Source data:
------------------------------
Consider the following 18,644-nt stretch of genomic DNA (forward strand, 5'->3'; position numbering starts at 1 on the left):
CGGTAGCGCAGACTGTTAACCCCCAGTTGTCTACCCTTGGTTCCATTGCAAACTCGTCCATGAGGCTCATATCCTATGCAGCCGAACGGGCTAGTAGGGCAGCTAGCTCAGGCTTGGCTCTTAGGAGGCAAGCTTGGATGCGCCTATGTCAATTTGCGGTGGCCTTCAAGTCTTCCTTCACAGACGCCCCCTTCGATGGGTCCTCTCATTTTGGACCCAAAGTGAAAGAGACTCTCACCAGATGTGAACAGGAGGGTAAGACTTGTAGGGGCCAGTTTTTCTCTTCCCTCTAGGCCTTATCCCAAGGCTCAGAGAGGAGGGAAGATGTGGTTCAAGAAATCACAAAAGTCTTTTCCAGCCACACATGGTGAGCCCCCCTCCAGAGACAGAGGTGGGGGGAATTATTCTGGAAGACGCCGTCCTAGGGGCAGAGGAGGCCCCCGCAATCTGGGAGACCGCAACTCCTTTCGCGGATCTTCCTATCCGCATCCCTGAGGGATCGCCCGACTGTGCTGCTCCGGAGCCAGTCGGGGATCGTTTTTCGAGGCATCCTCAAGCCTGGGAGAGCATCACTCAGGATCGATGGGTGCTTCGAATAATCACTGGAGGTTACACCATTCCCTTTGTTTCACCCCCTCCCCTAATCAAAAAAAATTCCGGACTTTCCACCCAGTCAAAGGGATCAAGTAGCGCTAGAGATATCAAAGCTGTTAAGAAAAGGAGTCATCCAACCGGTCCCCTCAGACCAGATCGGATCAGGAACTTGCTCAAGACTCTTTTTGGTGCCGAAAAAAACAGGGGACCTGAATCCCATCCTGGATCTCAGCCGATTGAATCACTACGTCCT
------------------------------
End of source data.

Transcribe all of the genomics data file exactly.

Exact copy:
Consider the following 18,644-nt stretch of genomic DNA (forward strand, 5'->3'; position numbering starts at 1 on the left):
CGGTAGCGCAGACTGTTAACCCCCAGTTGTCTACCCTTGGTTCCATTGCAAACTCGTCCATGAGGCTCATATCCTATGCAGCCGAACGGGCTAGTAGGGCAGCTAGCTCAGGCTTGGCTCTTAGGAGGCAAGCTTGGATGCGCCTATGTCAATTTGCGGTGGCCTTCAAGTCTTCCTTCACAGACGCCCCCTTCGATGGGTCCTCTCATTTTGGACCCAAAGTGAAAGAGACTCTCACCAGATGTGAACAGGAGGGTAAGACTTGTAGGGGCCAGTTTTTCTCTTCCCTCTAGGCCTTATCCCAAGGCTCAGAGAGGAGGGAAGATGTGGTTCAAGAAATCACAAAAGTCTTTTCCAGCCACACATGGTGAGCCCCCCTCCAGAGACAGAGGTGGGGGGAATTATTCTGGAAGACGCCGTCCTAGGGGCAGAGGAGGCCCCCGCAATCTGGGAGACCGCAACTCCTTTCGCGGATCTTCCTATCCGCATCCCTGAGGGATCGCCCGACTGTGCTGCTCCGGAGCCAGTCGGGGATCGTTTTTCGAGGCATCCTCAAGCCTGGGAGAGCATCACTCAGGATCGATGGGTGCTTCGAATAATCACTGGAGGTTACACCATTCCCTTTGTTTCACCCCCTCCCCTAATCAAAAAAAATTCCGGACTTTCCACCCAGTCAAAGGGATCAAGTAGCGCTAGAGATATCAAAGCTGTTAAGAAAAGGAGTCATCCAACCGGTCCCCTCAGACCAGATCGGATCAGGAACTTGCTCAAGACTCTTTTTGGTGCCGAAAAAAACAGGGGACCTGAATCCCATCCTGGATCTCAGCCGATTGAATCACTACGTCCT